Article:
Clinical trial: Chinese herbs boost 'good' cholesterol
A modern Chinese herbal medicine clinically-trialled at the University of Western Sydney has increased ‘good cholesterol’ levels and stabilised insulin in people with pre-diabetes.
Researchers in the world-leading UWS Centre for Complementary Medicine Research (CompleMED) trialled Jiangtang Xiaozhi a Chinese herbal medicine comprised of six active herbs, including turmeric.
Seventy-one participants diagnosed with early stages of diabetes, known as ‘prediabetes’, were recruited for the 16 week double-blinded placebo controlled trial.
Participants who received the herbal medicine increased their HDL levels by 6 per cent from the baseline measure taken at the beginning of the trial.
Abnormally low levels of high-density lipoprotein cholesterol (HDL) are often found in people with diabetes. Low HDL levels can contribute to serious health problems including heart disease.
“The increased HDL detected in participants taking Jiangtang Xiaozhi is clinically significant and the same participants also stabilised their insulin,” says Dr Suzanne Grant, who published the results in the peer-reviewed international journal BMC Complementary and Alternative Medicine.
“This is a very encouraging result as it signals the potential for this herbal preparation to effectively treat two conditions simultaneously without adverse side effects.”
Dr Suzanne Grant
Treating the medical complications and the complex management of insulin levels - once diabetes takes hold - costs the nation $3 billion every year. Many people must take multiple drugs to tackle myriad health problems associated with diabetes.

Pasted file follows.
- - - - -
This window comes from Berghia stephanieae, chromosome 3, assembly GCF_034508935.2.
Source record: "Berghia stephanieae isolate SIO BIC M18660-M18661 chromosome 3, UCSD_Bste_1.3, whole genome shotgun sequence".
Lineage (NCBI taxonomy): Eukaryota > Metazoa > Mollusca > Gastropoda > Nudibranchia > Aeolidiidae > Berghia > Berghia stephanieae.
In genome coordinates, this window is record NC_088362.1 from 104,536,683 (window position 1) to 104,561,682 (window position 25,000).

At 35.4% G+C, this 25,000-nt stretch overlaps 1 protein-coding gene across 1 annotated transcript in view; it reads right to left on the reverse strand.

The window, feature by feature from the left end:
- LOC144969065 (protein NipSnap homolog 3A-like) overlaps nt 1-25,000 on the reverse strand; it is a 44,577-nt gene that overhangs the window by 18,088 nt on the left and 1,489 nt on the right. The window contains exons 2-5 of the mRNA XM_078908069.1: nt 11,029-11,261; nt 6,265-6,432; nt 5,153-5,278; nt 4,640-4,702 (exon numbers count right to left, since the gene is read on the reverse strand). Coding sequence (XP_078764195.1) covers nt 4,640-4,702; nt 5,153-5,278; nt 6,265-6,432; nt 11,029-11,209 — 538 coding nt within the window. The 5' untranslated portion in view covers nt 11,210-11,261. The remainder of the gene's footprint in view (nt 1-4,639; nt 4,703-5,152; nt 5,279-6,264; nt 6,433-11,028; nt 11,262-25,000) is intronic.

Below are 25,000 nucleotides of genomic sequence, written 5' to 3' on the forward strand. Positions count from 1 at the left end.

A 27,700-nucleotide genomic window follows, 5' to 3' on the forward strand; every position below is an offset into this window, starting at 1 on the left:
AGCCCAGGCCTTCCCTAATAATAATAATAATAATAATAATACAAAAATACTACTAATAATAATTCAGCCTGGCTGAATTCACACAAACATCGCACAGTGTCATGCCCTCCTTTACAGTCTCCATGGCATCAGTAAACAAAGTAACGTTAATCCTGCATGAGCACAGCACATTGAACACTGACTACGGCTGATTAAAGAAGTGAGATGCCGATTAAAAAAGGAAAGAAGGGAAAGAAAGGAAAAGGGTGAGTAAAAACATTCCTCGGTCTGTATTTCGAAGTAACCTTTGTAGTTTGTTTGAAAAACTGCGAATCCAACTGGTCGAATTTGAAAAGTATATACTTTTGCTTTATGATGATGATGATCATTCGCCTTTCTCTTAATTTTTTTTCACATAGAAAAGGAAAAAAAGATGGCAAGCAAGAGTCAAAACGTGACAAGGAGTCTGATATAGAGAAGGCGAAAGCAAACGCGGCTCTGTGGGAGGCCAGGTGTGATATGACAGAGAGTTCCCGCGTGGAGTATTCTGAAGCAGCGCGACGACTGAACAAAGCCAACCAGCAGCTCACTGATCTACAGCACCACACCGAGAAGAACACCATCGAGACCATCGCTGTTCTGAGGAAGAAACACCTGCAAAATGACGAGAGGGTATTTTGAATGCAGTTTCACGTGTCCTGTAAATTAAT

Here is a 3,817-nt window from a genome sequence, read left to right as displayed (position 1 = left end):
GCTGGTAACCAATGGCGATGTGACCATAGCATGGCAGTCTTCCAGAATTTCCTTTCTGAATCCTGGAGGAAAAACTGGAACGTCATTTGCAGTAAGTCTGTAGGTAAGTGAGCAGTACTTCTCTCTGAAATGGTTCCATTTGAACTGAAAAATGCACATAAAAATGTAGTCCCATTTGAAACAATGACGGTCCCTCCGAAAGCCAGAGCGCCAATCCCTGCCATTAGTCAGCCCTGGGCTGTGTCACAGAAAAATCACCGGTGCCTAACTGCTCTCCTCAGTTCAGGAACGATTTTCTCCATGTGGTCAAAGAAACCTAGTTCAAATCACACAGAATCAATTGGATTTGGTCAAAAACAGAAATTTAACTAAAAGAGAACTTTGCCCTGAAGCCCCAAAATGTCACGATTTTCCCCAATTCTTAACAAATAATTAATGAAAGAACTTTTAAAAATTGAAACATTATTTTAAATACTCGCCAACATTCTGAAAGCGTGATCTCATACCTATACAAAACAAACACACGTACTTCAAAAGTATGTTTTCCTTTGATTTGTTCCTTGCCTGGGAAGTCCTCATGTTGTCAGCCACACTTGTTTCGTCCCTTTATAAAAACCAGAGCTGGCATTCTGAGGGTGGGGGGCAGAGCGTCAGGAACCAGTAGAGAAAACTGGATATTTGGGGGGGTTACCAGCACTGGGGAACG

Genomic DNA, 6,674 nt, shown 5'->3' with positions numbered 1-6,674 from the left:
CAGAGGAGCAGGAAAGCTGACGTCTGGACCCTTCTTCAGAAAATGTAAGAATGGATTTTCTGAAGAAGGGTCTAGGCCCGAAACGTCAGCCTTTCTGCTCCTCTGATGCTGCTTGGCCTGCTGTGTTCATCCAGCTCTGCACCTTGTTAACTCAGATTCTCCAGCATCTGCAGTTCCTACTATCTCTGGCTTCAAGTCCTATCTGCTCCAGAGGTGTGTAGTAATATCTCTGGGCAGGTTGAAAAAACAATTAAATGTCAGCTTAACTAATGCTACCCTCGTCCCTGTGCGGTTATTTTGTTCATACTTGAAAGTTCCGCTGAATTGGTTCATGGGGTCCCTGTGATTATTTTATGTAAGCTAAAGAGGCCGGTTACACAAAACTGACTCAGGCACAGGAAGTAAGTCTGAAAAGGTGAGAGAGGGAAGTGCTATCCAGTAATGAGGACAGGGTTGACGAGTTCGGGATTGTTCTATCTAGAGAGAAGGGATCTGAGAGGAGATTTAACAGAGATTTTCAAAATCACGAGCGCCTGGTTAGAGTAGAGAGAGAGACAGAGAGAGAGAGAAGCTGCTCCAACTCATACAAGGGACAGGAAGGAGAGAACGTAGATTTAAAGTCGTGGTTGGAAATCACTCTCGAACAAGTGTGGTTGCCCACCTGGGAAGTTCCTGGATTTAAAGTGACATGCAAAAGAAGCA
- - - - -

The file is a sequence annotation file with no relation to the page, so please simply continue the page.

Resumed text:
“None of the participants taking Jiangtang Xiaozhi experienced the side effects often associated with ‘polypharmacy’ or multiple drug treatment for diabetes and related illnesses,” says Dr Grant.
Previous trials showed Jiangtang Xiaozhi also had an effect on fasting blood glucose; however, the trial conducted by CompleMED did not show an effect.
Dr Grant says a larger and longer trial with a higher dose may decrease blood glucose levels and reduce or prevent the incidence of diabetes.
“Currently, when it comes to preventing diabetes, the best advice remains to eat well and exercise, but for many of us changing our lifestyle for the better can be difficult to achieve and maintain,” says Ms Grant
“It is essential low-risk, low cost alternatives to expensive multi-drug interventions for diabetes and other chronic illnesses are rigorously and scientifically explored,” says Dr Grant.
“Simplifying treatment regimens and reducing the risks of adverse side effects has the potential to improve quality of life while reducing the burden on the health budget.”
Chinese herbal medicine for impaired glucose tolerance: a randomised placebo controlled trial. BMC Complementary and Alternative Medicine 2013, 13:104
18 July 2013